Sandra Davis-Quinney has been met with bumps, curves and stops on the ride that is her cancer journey. Even with the rough roads she’s endured, Sandra tries to stay hopeful, resiliently staying on the ride.
Staying on the ride is exactly what brought her to UF Health Cancer Center’s Jack Hsu, M.D.
After failing multiple rounds of chemotherapy from 2017 to 2019 in an effort to treat her non-Hodgkins lymphoma, Sandra’s next option was a stem cell transplant. However, when her physicians were unable to collect enough stem cells for a transplant, that option was taken off of the table. Heading home to Jacksonville to get back on medication and let her body “get itself together,” Sandra met with her UF Health Jacksonville oncologist, Joseph Mignone M.D., and began looking into other available options.
When she learned about the novel chimeric antigen receptor (CAR) T-cell therapy, a genetic therapy that modifies the patient’s own cells to attack their cancer, at UF Health, she knew her ride was just gaining momentum. Sandra was a candidate for the treatment, but she wasn’t just any candidate – she was the first CAR T-cell patient at UF Health.
Hsu and his UF Health Bone Marrow Transplant Unit team spent two years preparing to become certified as a CAR T-cell therapy site – developing policies and procedures, building relationships with subspecialties and earning an accreditation for their stem cell lab. In October of 2018, UF Health became a designated site for administering the therapy.
“This is the first genetic therapy that was approved for the treatment of adult hematologic malignancies” Hsu said. “It provides another option for patients who have very high risk lymphoma.”
The reality of being the first CAR T-cell patient at UF Health didn’t sink in for Sandra until the process was set in motion, she said. She had heard about different trials and new treatments, but now she was the star of the show in one.
“Being the first patient is a big deal,” she said. “If it affords other people the opportunity and the availability is here for them, then that’s great.”
The initial extraction of her cells wasn’t what she expected. Preparing for a more invasive and painful procedure, the procedure ended up being more like drawing blood.
“You feel different in your body because naturally they extract the blood, extract what they need from the blood and put it back into the body,” Sandra said. “I was freezing cold, but it wasn’t painful.”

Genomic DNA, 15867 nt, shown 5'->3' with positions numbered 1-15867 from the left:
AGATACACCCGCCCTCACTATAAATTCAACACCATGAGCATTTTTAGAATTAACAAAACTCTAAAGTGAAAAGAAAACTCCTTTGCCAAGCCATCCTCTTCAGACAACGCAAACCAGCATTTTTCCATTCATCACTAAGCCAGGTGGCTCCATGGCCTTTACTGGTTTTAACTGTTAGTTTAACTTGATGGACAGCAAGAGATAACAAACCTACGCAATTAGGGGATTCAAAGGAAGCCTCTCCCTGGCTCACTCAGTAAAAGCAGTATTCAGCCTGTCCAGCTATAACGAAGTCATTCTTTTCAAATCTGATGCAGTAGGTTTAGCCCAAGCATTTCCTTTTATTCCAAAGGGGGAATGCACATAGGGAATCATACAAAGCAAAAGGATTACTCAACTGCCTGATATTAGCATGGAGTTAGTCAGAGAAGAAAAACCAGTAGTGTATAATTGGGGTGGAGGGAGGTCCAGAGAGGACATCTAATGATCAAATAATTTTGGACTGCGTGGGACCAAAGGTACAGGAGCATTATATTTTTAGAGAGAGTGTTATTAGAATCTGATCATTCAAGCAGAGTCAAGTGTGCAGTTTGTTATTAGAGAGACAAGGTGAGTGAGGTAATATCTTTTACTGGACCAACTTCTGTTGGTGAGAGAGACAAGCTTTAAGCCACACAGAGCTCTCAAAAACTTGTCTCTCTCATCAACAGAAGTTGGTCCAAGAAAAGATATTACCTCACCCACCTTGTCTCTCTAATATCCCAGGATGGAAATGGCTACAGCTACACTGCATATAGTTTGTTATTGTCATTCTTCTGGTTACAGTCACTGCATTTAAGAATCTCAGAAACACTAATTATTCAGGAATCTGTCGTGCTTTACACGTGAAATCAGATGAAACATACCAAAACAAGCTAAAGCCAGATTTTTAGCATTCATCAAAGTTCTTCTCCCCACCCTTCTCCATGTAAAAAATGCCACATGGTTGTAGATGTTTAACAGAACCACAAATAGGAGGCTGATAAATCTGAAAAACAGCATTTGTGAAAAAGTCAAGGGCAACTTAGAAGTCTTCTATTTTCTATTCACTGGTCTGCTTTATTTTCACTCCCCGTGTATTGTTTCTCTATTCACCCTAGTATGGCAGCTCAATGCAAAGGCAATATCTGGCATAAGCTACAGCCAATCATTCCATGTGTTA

Going through the actual CAR-T cell therapy was a different story. Because she had been through multiple rounds of chemo, the therapy itself wasn’t too bad.
“It was not pleasant at times, but it wasn’t really bad until I went through the process of where I had to go to the intensive care unit,” she said.
There are two major side effects to the treatment – cytokine release syndrome, which causes the patient to develop swelling and their blood pressures to drop, and neurotoxicity, which causes changes to the patient’s mental status, Hsu said. Sandra developed both.
“Getting her through that, since we didn’t have practical experience before this, was very exciting because although we knew what to expect, actually seeing it was a different experience,” Hsu said.
Due to the neurotoxicity she developed, Sandra doesn’t remember the week she spent in the intensive care unit. For days, she was coherent and talking, but there’s a gap where the memories of those days should be.
Although her body is still adjusting to life after CAR T-cell therapy, a recent evaluation, three months after her therapy, revealed the news Dr. Hsu, Sandra and her family started this journey to hear – her lymphoma is in complete remission.
“No pain, no gain,” Sandra said. “I just do what I need to do and live life as a happy day every day.”
Hsu said treating the first CAR T-cell patient at UF Health was scary yet exciting. He was confident in the policies and procedures he and his team spent years perfecting.
“I’m happy to say that because we spent some time ironing out the details and trying to figure out potential points of failure, we didn’t really have much of a problem,” he said.
The CAR T-cell therapy program at UF Health opens doors to new opportunities for patients, physicians and researchers. Now, UF Health can participate in CAR T-cell-specific trials and work with pharmaceutical companies to target other diseases.
“Developing this program gives us the ability to participate in trials of this class of therapy because not all facilities are going to be able to do this,” Hsu said.
CAR T-cell therapy is in active investigation, not only for other blood cancers like multiple myeloma but also solid tumors like colon cancer. These treatments will become an important therapeutic option for patients like Sandra, especially as similar therapies are further designed and explored.
The accessibility to novel treatments like CAR T-cell therapy is why Sandra chose UF Health. While her cancer journey hasn’t always been smooth, her determination to stay on the ride led her to the finish line.
“There are challenges. There’s days that I’m disappointed with what my counts are but I don’t let it discourage me,” she said. “I keep praying, driving, putting fuel in my tank and propelling forward.”